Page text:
My people! I don’t want to say they are “tools” per se, but no app or “tool” can ever replace a tool. In fact, ironically, I find that the more apps and tools I use, the more my labor goes up. I may be old-fashioned, but we are going to get to a point where technology takes over everything. When I started ten years ago, technology was less than 1% of my business fees. Now it is so high that it eats into my profit in a way that a small business like mine cannot fight. I am an early adopter, but from POS to music to scheduling apps, they all are merging, expanding, etc., to a place where, just like delivery apps, they will take more and more of the consumer and restaurant food dollar that small restaurants like my own will either go out of business or have such a small profit margin that we will go back to the days of having only huge chains or small Mom & Pops that only have a cash drawer and the owner working the grill, the register, and serving.
When did you know it was time to expand your business, make your first hire, etc.?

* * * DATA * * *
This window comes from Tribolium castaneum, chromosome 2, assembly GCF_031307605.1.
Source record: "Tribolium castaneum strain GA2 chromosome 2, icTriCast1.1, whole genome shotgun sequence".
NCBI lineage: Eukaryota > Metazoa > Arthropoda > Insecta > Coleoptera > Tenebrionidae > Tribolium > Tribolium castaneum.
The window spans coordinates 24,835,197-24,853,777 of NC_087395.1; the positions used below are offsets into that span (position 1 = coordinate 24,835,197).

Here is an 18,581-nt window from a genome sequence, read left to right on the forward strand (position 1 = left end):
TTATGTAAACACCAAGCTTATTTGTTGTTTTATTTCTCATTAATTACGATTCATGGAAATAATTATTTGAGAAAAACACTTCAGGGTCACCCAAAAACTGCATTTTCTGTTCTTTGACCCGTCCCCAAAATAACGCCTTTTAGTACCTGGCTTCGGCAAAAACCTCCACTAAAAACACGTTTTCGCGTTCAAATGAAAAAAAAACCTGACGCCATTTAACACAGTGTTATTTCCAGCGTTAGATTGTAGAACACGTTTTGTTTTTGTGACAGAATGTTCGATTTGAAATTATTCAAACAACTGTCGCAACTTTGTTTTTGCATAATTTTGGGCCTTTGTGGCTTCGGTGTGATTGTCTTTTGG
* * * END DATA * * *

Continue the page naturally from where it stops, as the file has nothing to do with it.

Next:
I wanted to expand my business when I kept getting notes from customers asking for a second location.
What is something that you did that was a game-changer for your business?
When I changed my menu in 2014, it really changed everything. I took a leap of faith to do what I really believed in instead of what the customer “claimed” they wanted, and from there, it really took off. I got a lot of push-back from some local bloggers, but national publications really supported me. I worked hard on doing some unconventional items that I really believed represented Katalina’s, and it really paid off. At the time, getting rid of hashbrowns for Elote Mexican street corn was pretty brave (it now seems so not a big deal!), but I’m glad I did. I think that menu, even though I’ve kept evolving it, really “put me on the map” as a “four-star menu in a diner atmosphere”.
What is something that your business spends a lot of money on that’s worth it?
My employee health benefits and Paid Time Off (for managers). I’m not required to do either one, but I believe it’s only fair and helps retain employees.
What is something you’re working on now that you’re very excited about?
I have a modified concept that I was about to launch before the pandemic, but had to stop for obvious reasons. Hope to get back to it soon.
What form of marketing is the most valuable for you?
That involves the customer and employees.
Who is your best Columbus resource (accountant, lawyer, marketer, etc.)? Please provide name and business name so we can give them credit!
Farwick Curran & Horgan LLC I’ve been with them since almost the beginning, and they support me through thick and thin, especially Ray Horgan.